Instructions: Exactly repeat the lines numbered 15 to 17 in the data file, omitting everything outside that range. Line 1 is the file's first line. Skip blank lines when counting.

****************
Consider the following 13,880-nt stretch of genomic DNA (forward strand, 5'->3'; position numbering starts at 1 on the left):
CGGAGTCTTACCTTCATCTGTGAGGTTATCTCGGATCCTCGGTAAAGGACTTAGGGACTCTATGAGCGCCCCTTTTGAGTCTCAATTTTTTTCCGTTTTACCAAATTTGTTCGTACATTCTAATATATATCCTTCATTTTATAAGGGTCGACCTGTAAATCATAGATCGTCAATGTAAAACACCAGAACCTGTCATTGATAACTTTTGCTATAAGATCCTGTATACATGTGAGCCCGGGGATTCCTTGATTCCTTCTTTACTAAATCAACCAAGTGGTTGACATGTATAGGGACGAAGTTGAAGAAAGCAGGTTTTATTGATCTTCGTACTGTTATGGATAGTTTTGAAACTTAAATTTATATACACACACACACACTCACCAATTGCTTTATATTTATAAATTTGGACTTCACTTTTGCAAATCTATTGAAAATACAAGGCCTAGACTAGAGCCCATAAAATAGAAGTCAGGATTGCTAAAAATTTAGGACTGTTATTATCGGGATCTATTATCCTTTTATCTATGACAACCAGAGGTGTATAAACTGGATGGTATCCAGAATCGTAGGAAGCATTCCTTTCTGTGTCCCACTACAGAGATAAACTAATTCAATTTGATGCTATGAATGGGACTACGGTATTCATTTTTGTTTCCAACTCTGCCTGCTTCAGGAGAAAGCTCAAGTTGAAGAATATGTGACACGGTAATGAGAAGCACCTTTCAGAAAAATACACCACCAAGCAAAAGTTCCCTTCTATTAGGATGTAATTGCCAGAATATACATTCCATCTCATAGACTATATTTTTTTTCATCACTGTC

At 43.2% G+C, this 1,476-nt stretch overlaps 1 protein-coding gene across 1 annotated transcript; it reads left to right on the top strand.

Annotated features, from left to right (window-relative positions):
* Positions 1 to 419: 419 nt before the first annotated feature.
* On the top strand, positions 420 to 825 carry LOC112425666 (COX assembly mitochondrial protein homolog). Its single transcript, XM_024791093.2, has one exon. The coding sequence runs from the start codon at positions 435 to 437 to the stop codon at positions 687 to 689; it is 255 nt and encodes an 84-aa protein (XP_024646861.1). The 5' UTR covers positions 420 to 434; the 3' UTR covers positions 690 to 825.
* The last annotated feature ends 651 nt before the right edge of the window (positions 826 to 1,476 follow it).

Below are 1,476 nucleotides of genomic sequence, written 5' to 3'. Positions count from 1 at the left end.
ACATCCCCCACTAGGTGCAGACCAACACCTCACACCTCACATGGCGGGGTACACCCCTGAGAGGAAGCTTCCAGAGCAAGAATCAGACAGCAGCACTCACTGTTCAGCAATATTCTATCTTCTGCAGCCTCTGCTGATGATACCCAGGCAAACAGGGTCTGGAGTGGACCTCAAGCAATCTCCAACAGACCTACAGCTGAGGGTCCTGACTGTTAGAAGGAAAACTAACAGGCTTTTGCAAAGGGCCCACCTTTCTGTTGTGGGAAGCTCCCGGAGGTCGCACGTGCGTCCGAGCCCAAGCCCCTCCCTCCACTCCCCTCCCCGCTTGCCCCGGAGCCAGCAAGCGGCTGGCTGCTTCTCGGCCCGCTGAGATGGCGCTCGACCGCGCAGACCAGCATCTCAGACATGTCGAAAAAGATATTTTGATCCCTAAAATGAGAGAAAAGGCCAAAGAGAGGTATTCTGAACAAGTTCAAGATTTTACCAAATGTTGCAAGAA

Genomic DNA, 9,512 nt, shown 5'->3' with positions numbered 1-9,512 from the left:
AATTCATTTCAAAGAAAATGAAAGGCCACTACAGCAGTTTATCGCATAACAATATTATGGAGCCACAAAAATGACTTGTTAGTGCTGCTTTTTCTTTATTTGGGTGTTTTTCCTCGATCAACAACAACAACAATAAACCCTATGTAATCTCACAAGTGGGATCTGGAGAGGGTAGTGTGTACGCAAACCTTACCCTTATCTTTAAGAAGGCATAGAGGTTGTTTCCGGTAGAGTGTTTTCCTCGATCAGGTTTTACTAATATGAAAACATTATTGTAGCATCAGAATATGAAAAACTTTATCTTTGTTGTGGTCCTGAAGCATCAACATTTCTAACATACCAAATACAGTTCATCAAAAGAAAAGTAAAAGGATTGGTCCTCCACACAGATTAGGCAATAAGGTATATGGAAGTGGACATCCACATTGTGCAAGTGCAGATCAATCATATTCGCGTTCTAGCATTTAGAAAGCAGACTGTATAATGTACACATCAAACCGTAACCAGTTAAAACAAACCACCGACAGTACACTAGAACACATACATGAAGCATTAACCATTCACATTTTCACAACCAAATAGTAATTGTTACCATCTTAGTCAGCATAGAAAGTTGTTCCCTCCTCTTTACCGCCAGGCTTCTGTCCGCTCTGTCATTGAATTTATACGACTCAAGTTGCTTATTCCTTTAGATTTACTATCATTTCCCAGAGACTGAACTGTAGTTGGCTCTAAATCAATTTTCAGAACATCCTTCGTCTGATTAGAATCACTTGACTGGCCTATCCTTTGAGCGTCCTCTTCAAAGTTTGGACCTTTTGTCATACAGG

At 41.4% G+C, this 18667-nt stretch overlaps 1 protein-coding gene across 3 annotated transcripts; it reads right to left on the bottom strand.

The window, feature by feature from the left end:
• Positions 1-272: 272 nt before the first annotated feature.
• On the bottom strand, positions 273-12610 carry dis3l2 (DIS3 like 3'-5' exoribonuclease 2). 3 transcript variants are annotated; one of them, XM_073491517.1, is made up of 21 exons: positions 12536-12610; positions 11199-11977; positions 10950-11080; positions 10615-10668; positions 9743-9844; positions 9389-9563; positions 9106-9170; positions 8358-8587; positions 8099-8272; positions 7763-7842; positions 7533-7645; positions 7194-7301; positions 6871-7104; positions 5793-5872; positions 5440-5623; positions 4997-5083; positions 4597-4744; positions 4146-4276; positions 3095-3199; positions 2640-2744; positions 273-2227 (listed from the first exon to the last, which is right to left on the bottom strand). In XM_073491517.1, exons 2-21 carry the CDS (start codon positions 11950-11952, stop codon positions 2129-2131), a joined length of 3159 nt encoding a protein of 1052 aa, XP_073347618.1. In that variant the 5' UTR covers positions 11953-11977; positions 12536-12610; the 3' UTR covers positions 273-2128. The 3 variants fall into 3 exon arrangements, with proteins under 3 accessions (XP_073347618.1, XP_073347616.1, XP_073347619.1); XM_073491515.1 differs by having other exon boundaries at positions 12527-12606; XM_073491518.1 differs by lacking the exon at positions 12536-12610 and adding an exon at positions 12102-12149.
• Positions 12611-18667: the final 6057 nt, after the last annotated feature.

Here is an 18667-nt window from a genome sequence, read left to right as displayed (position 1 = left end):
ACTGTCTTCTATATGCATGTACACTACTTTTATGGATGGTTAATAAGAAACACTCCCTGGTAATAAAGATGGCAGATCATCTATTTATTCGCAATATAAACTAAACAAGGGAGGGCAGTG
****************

• On the bottom strand, positions 273-12610 carry dis3l2 (DIS3 like 3'-5' exoribonuclease 2). 3 transcript variants are annotated; one of them, XM_073491517.1, is made up of 21 exons: positions 12536-12610; positions 11199-11977; positions 10950-11080; positions 10615-10668; positions 9743-9844; positions 9389-9563; positions 9106-9170; positions 8358-8587; positions 8099-8272; positions 7763-7842; positions 7533-7645; positions 7194-7301; positions 6871-7104; positions 5793-5872; positions 5440-5623; positions 4997-5083; positions 4597-4744; positions 4146-4276; positions 3095-3199; positions 2640-2744; positions 273-2227 (listed from the first exon to the last, which is right to left on the bottom strand). In XM_073491517.1, exons 2-21 carry the CDS (start codon positions 11950-11952, stop codon positions 2129-2131), a joined length of 3159 nt encoding a protein of 1052 aa, XP_073347618.1. In that variant the 5' UTR covers positions 11953-11977; positions 12536-12610; the 3' UTR covers positions 273-2128. The 3 variants fall into 3 exon arrangements, with proteins under 3 accessions (XP_073347618.1, XP_073347616.1, XP_073347619.1); XM_073491515.1 differs by having other exon boundaries at positions 12527-12606; XM_073491518.1 differs by lacking the exon at positions 12536-12610 and adding an exon at positions 12102-12149.
• Positions 12611-18667: the final 6057 nt, after the last annotated feature.

Here is an 18667-nt window from a genome sequence, read left to right as displayed (position 1 = left end):